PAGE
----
Somehow my wife’s love was not enough I needed more attention than she and the kids could give. It was the only thing we rowed about and I could block it out so easily with the heaps of praise I got at work for my “performance”. I was a workaholic and the payback was great.
I left the NHS for a B2B sales post that had an international dimension to it. I was a superstar my job was as a technical specialist in pre-sales so I had to be both knowledgeable and personable. In this much I wasn’t your typical narc working for “win lose” and my handshake was softer the Trump’s. I had to smooch them. As the sales got harder especially after the crash in 2008/9 and I could no longer run due to arthritis, I began to drink and gamble. The booze was a compensatory addiction and would silence the voices in my head that “I was not good enough” similarly the thousands of pounds I put into slot machines bought me oblivion. I somehow went from king to nave in the space of a few years. I had spent my 20s through 40s believing I was invincible and someone special but as I grew older the disapproving voice of my father resounded in my head.
The emptiness I had run away from swallowed me whole. When my wife found out I had gambled and drunk away all our savings and endowments she left me and still I didn’t stop not even when I became sick.
What goes around comes around
Strangely, life offered me a second chance in the form of a former member of staff of mine I had been kind to him, not out of the goodness of my heart but because he was good technically and I knew he could dig me out of problems. He had left the NHS just after me and had decided to go to university and read psychology as a mature student. Just after I was made redundant we bumped into each other and caught up on the last 16 years.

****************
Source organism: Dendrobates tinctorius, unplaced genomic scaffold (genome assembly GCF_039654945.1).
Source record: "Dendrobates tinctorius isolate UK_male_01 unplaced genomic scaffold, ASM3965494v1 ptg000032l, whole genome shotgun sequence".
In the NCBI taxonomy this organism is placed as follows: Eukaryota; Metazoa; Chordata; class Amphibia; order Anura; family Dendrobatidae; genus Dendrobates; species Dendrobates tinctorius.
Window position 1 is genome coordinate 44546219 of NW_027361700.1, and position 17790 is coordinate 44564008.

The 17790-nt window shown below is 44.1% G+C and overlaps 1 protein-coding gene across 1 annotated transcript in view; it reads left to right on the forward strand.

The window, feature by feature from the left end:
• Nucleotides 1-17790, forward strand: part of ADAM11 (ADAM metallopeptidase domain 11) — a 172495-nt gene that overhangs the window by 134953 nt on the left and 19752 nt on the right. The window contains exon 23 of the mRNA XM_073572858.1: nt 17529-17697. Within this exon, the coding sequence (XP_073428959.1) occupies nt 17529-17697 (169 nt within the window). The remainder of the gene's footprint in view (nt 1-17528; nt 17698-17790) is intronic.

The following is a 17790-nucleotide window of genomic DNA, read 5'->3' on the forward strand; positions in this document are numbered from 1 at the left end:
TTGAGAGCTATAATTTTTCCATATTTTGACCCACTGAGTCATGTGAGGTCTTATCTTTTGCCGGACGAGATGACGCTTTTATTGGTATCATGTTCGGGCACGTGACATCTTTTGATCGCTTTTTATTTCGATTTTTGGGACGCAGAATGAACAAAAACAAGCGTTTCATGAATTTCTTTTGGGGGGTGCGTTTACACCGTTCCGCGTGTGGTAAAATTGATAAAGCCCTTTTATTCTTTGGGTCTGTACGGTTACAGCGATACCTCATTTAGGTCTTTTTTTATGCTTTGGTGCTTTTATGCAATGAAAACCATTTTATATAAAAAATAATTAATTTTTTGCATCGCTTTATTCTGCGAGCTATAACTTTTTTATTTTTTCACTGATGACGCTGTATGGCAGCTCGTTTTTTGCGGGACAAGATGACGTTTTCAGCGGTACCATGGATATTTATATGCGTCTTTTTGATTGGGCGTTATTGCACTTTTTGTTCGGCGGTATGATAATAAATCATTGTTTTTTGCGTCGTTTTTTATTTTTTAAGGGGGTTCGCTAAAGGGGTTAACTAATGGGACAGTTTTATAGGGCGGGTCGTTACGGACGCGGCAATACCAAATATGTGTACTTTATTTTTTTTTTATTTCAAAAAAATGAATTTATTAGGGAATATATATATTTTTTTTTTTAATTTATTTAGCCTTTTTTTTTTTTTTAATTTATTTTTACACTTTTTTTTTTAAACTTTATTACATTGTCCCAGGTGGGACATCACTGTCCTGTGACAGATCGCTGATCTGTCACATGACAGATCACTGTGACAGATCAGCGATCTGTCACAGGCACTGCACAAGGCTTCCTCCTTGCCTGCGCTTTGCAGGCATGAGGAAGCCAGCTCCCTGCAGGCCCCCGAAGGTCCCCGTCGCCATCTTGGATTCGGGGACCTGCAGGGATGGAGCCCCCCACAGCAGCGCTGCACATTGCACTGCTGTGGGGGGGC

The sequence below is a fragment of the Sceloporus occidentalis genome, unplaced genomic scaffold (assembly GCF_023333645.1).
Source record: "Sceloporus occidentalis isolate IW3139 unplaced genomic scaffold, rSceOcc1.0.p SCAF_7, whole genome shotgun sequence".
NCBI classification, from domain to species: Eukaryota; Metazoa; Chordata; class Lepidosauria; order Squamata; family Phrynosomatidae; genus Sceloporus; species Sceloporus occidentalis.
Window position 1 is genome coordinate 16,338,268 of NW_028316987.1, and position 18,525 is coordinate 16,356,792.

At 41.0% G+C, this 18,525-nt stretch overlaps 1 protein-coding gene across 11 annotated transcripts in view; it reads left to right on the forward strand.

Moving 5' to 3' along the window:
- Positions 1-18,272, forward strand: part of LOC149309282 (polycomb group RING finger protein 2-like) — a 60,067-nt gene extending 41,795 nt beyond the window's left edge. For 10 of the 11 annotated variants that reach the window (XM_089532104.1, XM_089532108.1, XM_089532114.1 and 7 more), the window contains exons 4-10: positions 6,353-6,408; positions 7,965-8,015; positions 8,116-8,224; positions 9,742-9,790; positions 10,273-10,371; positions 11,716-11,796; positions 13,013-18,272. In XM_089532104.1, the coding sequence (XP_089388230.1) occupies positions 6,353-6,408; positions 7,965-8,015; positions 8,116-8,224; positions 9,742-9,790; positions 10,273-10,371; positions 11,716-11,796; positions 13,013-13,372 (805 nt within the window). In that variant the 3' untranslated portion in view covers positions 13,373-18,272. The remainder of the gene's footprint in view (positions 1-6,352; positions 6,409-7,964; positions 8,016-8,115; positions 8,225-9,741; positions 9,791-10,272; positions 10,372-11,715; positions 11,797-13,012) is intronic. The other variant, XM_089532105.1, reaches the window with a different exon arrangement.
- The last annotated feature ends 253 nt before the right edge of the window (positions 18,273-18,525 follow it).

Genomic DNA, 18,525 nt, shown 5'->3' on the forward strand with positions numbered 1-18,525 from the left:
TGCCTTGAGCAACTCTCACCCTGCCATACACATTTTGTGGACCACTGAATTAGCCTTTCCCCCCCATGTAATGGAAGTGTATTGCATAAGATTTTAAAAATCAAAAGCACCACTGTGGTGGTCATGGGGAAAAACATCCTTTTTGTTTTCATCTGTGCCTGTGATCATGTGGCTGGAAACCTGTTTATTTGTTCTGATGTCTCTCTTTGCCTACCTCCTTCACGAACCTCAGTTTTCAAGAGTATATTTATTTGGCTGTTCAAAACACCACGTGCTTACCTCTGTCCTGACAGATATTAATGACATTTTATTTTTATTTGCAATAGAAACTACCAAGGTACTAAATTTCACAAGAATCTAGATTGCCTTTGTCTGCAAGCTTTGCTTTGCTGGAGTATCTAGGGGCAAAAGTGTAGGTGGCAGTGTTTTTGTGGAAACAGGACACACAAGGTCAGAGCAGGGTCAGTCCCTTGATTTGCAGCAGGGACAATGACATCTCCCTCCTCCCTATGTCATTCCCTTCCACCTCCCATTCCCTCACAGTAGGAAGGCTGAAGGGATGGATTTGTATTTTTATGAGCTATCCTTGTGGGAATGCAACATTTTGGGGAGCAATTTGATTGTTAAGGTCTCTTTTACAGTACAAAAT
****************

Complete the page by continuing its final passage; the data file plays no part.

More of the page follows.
Very gently he explored with me his long-held conviction that I had narcissistic tendencies and it probably wasn’t my fault. I left the coffee shop and cried all the way home, probably the first time ever. A few days later he called round with the book. I haven’t seen him since but since reading the book, I am beginning to understand me. I can’t get my marriage back, but maybe I can build a relationship with my daughter. There is hope.
- Dr Craig Malkin: Rethinking Narcissism: The Secret to Recognizing and Coping with Narcissists Harper Perennials 2016